Africa was also isolated for a lot of that time. You have two island continents.
Could they have maybe gone overland somehow? Hitched a ride through Europe to Asia and North America and down? That’s an even more unlikely thing because we have no fossils of those ancestors, and that would require several jumps across water. It’s really quite clear that something unusual happened when these animals went from Africa to South America.
The second thing that we can observe is this happens with modern animals sometimes. Not such extreme crossings of large bodies of water, but we do often see, after storms, that these rafts of vegetation, floating logs, and downed trees, these things have animals on them sometimes, and they can drift far out into the water.
When we say the word raft, I think what comes to mind is like a shipwreck. Some person clings on to a bit of wood from the ship. And they’re on this tiny little thing in the middle of the ocean, the middle of nowhere. A little speck in a raging, angry sea.
But rafts that have been observed after storms can be huge, bigger than a football field, much bigger sometimes. Huge amounts of trees and stuff washed up in the storm that are really big. They could provide habitat. There would have been food on those rafts: fruits, flowers, and bugs. It would have been like a floating island. So that’s probably what they were.
I imagine it was by accident. These things would have been torn off the coast and went across the ocean. But you never know, maybe it was a survival strategy, in cases of an extreme storm, to hop on these things. It’s hard to know for sure, but all we really know, is improbable things did happen.
Being on top of the ocean, moved by unpredictable wind and current, is far from a safe bet. Perhaps it was an accident. But rafting does open up hunting opportunities.
Polar bears and brown bears diverged from each other about 425 thousand years ago, as Polar bears adapted to spend up to 6 months a year on sea ice.7 They evolved to their aquatic environment relatively quickly, with webbed feet and incredible insulation.
Sea otters and beavers also call into mind an intelligent, semi-aquatic lifestyle, and an ability to shelter among tangled logs and debris.
The oceanic dispersal of primates to South America by rafts might be one of the most unlikely coincidences of natural history.
Ryan: If you ran a simulation of Earth, and assume multicellular life emerges, how likely do you think vertebrates and large mammals are to reappear?
Steve: Steven J. Gould, in his books, talked about this. What would happen if we ran the tape back, rewound to 4.5 billion years ago and let the world unfold again and again. His argument was that things would be very different, in almost unpredictable ways.
The little butterfly effects. Every tiny little thing would have led to ramifications over billions of years.
Others have argued that evolution has constraints, that we often see the same features evolve over and over again. If you’re going to adapt to a certain environment, there’s ways that work and ways that don’t.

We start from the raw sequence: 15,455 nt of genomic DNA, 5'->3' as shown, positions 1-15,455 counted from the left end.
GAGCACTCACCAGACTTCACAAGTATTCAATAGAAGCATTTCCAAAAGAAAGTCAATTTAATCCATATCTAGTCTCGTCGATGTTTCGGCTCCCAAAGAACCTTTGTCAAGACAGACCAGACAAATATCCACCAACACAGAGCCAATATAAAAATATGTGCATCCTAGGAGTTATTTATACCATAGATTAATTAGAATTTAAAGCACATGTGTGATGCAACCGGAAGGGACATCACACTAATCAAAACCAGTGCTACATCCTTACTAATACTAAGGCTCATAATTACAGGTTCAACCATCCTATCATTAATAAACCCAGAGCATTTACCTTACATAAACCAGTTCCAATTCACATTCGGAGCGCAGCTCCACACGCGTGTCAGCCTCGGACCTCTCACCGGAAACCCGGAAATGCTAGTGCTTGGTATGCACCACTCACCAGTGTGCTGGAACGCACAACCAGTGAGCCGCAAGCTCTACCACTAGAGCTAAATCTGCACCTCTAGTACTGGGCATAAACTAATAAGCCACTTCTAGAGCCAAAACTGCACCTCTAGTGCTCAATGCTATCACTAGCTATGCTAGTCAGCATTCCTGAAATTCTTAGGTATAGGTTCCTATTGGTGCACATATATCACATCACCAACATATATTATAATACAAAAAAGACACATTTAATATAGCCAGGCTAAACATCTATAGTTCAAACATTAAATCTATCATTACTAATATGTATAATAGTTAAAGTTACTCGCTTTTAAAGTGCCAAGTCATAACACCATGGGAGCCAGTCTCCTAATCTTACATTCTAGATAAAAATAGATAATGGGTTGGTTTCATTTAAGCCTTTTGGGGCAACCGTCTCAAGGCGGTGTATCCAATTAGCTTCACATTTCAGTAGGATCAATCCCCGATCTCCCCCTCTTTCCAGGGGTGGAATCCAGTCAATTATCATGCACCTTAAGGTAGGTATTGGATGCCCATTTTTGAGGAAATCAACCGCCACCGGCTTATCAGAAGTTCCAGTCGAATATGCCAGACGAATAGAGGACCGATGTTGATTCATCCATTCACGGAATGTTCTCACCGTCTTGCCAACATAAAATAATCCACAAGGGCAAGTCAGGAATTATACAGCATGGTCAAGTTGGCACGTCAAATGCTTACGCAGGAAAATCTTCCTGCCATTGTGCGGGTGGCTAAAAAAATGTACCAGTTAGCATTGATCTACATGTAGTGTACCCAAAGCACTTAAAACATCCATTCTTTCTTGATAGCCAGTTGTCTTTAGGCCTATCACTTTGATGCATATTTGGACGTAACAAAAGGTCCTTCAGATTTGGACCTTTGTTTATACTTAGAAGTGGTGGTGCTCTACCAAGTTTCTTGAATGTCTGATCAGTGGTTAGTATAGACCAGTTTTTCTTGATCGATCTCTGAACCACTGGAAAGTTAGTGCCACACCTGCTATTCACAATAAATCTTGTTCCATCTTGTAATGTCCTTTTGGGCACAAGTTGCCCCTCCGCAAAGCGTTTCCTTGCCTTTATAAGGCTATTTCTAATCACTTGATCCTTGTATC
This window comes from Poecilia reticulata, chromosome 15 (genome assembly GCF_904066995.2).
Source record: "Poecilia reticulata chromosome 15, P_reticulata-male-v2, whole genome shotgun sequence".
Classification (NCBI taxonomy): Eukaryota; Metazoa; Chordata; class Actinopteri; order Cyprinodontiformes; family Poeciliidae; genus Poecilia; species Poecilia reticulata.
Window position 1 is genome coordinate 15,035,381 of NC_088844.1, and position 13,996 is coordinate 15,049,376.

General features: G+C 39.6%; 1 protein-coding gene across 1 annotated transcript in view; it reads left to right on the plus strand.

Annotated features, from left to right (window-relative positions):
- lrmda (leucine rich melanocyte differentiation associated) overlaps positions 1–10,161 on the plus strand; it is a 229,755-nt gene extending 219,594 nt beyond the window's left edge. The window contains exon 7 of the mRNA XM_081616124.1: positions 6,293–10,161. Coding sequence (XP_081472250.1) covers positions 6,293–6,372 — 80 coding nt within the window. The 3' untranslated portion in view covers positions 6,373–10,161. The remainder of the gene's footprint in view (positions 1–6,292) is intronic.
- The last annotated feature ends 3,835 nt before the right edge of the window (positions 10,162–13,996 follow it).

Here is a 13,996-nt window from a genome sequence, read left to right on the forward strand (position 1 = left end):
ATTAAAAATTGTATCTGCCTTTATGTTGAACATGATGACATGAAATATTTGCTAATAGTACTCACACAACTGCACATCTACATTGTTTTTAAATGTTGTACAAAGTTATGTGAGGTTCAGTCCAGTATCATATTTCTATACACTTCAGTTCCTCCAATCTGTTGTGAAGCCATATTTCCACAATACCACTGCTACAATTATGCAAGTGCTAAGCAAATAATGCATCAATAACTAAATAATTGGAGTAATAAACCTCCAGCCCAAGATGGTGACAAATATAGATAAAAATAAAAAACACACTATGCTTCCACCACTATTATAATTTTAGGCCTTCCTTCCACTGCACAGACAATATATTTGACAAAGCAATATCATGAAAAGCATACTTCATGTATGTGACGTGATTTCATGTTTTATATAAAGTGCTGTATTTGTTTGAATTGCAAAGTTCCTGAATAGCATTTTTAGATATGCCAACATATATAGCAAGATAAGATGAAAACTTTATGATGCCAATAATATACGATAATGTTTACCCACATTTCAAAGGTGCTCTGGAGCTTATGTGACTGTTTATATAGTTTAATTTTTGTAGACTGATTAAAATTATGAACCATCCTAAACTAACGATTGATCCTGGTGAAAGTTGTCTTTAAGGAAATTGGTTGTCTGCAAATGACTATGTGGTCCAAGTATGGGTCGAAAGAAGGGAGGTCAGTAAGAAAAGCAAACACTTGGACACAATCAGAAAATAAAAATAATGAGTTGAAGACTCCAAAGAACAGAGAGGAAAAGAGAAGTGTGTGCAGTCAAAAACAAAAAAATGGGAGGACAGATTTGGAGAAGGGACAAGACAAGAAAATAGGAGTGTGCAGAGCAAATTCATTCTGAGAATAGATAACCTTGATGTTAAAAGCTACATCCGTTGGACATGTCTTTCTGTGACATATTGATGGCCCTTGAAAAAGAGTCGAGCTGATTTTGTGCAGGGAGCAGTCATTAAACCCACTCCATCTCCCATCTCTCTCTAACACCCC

If you’re going to eat meat, you’re going to want sharp teeth that look like little steak knives. If you’re going to run fast, you’re going to want long, skinny legs.
In that mindset if you reran the tape of life, you would get something quite similar. The same law of gravity and laws of matter apply. Evolution only has so many options.
I don’t really have a firm opinion. Generally, I feel that a lot of evolution is pretty contingent, just like our own lives. Little things in our own lives happen and build up over time.
If we reran the tape of our own lives, we would probably have similar outcomes some times, but quite different outcomes a lot of the other times. I would think evolution to be something like that.
Certainly, it would never come out exactly the same.
Ryan: Warm blood is expensive, but it unlocks things like nocturnal activity, brain power, and stamina. How do we know from fossils when animals became warm-blooded?
Steve: It’s a real challenge and a lot of people have been debating this for over fifty years. When it comes down to it, it’s really hard to know if an extinct species was fully warm blooded the way we are. Meaning that they had high body temperatures that were constant, regardless of the season or time of day, and that they maintained those high constant temperatures through an internal furnace, an internal metabolic mechanism.
After all, something could have a high constant temperature because it lives in Hawaii and is out in the sun all day.
Internal control, high body temperature, and constant body temperature defines the type of warm blooded that we are.
What we can tell from fossils often is something about growth. They are growth rings in bone, like tree trunks, that tell us how quickly things grew. We can calculate growth rates. We can tell generally if animals were faster or slower growing. That has something to do with metabolism.
We can tell from the skeleton of animals, how active, energetic, dynamic they might have been. But as far as figuring out whether something was full-on warm-blooded, really you need to stick a thermometer into something and see how its body temperature changes as seasons change, day turns to night, and so on. You can’t do that.